We insisted in our issue of yesterday, and we shall continue the same thread to-day, that “a Republican government has no power whatever to protect itself, where the people, for whose benefit it was formed, choose to alter, amend, or even annihilate it.” In so far as the people are concerned, it is an absolute monarchy, they being sole dictator. Their will is law, their wish the potent voice of majesty. The Constitution is a rope of sand, the government a system of courtesy. Vermont, New York, and Virginia, upon entering the Union, were wise enough to distinctly enunciate this principle in setting forth the independent sovereignty of a State, when they reserved the right to “resume the powers delegated to the federal government” whenever they were found to be used in an oppressive manner—a right which is as pure and as sacred as any political heretage [sic] under heaven, and whose forfeiture can never be obtained from the smallest portion of even the Border Slave States.

In the exercise of this right—call it the right of revolution, if you please—the people of the Cotton States have considered themselves capable to judge and act. As independent States they have concluded to resume the powers delegated to the federal government. Having resumed them, they have further found it to their interest to unite in a new government of their own creation, which suits them better than the old Union from which they separated, because a portion of the Northern people had virtually declared war upon them by the election of a President pledged to deadly hostility to a vital institution of theirs. However hasty, impolitic and ill-advised such a precipitate action may have been, it being an accomplished fact, all argument upon its merits ceases to be of moment in the grave issue which presents itself, Shall the government of the United States recognise the independence of the Confederate States?

Up to a very recent period, the single independence of one of these States was denied by nobody. The doctrine of State-rights was as dear to the people of Massachusetts as to the people of South Carolina. So long as Alabama put her portion in the public pot, New York was ready to concede her perfect freedom of thought and deed; but as soon as these States, which have been so wonderfully free, take a notion to employ a little of their much-talked-of liberty, and try independence upon their own hook, State-rights becomes a terrible crime, and secession the vilest treason. Whilst coercion, because on the same principle that secession is admitted to be revolution, an enforcement of the laws must be admitted to be coercion, becomes a duty of the Federal government, no matter at what cost, according to the bloody code prescribed by the radical Republicans.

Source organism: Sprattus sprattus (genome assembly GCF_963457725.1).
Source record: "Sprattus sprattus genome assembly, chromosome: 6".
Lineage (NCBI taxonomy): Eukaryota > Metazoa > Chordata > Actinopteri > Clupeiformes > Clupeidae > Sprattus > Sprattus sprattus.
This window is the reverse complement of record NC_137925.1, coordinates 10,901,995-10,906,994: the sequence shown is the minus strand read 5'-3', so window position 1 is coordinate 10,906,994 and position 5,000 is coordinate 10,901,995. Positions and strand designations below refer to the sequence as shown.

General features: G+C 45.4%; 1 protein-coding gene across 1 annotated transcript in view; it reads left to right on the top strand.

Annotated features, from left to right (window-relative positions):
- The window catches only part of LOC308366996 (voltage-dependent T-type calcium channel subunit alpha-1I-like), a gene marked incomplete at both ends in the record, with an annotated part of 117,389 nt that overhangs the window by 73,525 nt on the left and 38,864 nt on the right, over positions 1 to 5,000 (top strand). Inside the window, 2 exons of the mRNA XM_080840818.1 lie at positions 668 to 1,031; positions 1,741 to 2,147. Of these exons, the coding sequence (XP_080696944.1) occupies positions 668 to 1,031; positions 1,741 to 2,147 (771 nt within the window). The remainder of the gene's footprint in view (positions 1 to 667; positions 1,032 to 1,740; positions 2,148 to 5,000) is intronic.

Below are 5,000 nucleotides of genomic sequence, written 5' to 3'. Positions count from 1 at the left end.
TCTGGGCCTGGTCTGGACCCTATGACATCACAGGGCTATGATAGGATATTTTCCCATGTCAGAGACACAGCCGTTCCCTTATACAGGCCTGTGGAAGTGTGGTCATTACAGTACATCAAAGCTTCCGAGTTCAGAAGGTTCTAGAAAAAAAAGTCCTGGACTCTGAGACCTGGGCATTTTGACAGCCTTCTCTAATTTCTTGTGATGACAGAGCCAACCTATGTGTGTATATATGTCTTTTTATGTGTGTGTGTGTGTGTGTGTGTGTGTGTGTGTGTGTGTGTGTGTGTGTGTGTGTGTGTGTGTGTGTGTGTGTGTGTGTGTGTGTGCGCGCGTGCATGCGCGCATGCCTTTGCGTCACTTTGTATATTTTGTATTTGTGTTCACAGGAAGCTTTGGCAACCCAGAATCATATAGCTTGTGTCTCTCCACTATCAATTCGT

The laws cannot be enforced. No State can be coerced. The little hamlet of Delaware, should it take it into its head to go out of the Union, could not be whipped back, if its people did not want to come back, by all the other States put together. You might subjugate her, destroy her people and power, but you could never restore her to that love and duty, without whose blessed influence no community is worth a button to any government. State sovereignty, like a woman’s chastity, when once invaded, can never be restored to that purity which once made it a priceless jewel to the federal government. Pollute one of those fair stripes with a breath of oppression, and you may as well tear its attendant star from the field of blue forever. Once assail the people of one of those independent sovereignties, thereby uniting all, and never on earth shall you be able to persuade them back to the roof-tree of home, the protecting threshold of the Union. But, just as the father did with his prodigal son, give them their portion, and with it a blessing, and let them go, whither it pleases them, in peace and good will, ready, should their fate still further assimilate with the Biblical illustration, to receive them back, whenever adversity overtakes them, and they come home for shelter and rest, bone of our bone and flesh of our flesh.